Thursday, January 05, 2006

Dang

Okay, it’s great and all that this review for “Consider the Lobster” is more or less glowing, but if David Foster Wallace’s last two story collections are throwaways, I never ever ever want to know what mine are.

5 comments:

Matt said...

I wouldn't have used the term "throwaway", but...forgive me, mea culpa, and may grace be given to the truly ignorant...I thought that some of "Brief Interviews" was a bit forced and transitional to who knows what. Granted, DFW at his worst is still better than 99% of what is on the market at any given time. Yet, when you write one the best books of the last ten years with "Infinite Jest", the mark gets set a bit higher than most.

/hates that I create an "expectation game" with my favorite writers

// it's even worse with older writers that I like when comparing earlier works with more recent outings

Betsy said...

Matt, I had no idea you were such a big reader! My cousins both long lost and not so long lost are awesome! Tell me more!
Starting with:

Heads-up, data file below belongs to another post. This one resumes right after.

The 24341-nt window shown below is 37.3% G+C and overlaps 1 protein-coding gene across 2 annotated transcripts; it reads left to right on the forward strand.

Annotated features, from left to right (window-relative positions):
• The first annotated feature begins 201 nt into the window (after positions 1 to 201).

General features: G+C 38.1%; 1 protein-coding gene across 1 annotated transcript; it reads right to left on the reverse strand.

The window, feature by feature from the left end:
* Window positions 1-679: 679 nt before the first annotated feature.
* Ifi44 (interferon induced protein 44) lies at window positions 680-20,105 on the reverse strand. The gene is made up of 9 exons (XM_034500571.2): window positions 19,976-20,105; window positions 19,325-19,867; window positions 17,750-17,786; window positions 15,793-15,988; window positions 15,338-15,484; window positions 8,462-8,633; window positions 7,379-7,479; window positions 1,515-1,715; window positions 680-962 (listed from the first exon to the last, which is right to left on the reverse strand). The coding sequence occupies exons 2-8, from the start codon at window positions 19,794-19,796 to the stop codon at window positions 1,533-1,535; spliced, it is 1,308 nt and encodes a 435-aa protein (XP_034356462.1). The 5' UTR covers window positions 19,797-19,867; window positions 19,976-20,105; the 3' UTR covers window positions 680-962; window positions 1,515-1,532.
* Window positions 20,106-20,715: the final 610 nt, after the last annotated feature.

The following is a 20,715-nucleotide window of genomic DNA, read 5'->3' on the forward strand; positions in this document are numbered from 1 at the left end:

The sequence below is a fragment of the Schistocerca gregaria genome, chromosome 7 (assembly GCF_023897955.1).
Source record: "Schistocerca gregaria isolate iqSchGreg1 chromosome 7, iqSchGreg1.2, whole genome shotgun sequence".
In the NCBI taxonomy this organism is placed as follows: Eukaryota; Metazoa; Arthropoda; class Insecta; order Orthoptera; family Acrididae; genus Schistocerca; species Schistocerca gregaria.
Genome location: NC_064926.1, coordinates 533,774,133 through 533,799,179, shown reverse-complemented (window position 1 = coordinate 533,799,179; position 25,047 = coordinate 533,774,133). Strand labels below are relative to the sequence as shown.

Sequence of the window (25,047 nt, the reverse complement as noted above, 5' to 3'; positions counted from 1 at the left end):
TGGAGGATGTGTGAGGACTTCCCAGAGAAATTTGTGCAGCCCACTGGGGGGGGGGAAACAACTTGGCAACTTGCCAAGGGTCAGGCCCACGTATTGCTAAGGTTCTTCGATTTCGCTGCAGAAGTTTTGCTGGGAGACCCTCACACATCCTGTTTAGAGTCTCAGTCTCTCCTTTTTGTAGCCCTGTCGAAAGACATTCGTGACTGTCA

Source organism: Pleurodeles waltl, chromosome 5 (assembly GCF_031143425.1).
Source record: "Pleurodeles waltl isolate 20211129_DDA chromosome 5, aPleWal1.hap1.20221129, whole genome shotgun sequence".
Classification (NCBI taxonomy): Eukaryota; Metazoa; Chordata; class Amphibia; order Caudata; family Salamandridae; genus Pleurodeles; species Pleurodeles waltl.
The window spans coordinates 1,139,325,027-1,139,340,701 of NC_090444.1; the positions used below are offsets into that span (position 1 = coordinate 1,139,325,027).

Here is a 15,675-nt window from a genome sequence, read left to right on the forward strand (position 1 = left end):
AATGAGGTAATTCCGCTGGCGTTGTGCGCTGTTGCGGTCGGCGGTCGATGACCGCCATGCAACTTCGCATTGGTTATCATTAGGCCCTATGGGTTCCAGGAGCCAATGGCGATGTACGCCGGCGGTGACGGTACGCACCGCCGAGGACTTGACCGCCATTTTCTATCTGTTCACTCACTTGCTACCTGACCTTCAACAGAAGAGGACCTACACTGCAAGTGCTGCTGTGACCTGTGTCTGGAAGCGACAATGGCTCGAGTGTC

I am too old to be knowing what it means when you add a slash mark before a final thought or two. Explain.

DAM said...

Keepers!

Matt said...

How's this for being DFWesque...

From the Wikipedia article on Fark.com

Fark is also notable for "slashies" in user comments. Tangential / Post-script(P.S.) comments are often added to the end of a user's post in the forums with a slash ("/") preceding it. Sometimes these comments are an attempt at a one-liner joke. The comment following a slash is almost always a single line. Users who would wish to make a second tangential / Post-script comment after the first one will do so in a new line, preceded by one more slash then was used in the prior line. In this fasion, double ("//") and triple ("///") slashes are not uncommon (denoting a post-post-script (P.P.S) and post-post-post-script (P.P.P.S)). This has been taken to somewhat of an competition by certain users, who attempt to use as many of these as possible. 3 or 4 slashes seems to be the upper limit for most users, while the very rare comment attempting to maximize them might reach 9 or 10. The origins of the "slashies" fad / phenomena remain unclear.

I would add that the slashie is very popular in the text-based messaging realm as well, important if you ever plan to communicate with someone under the age of 15 or plan on visiting Tokyo.

Betsy said...

WOW. Thanks Matt. This is going to be VERY useful in a story someday.
/that last paragraph cracked me up.
Debra - aw, thanks!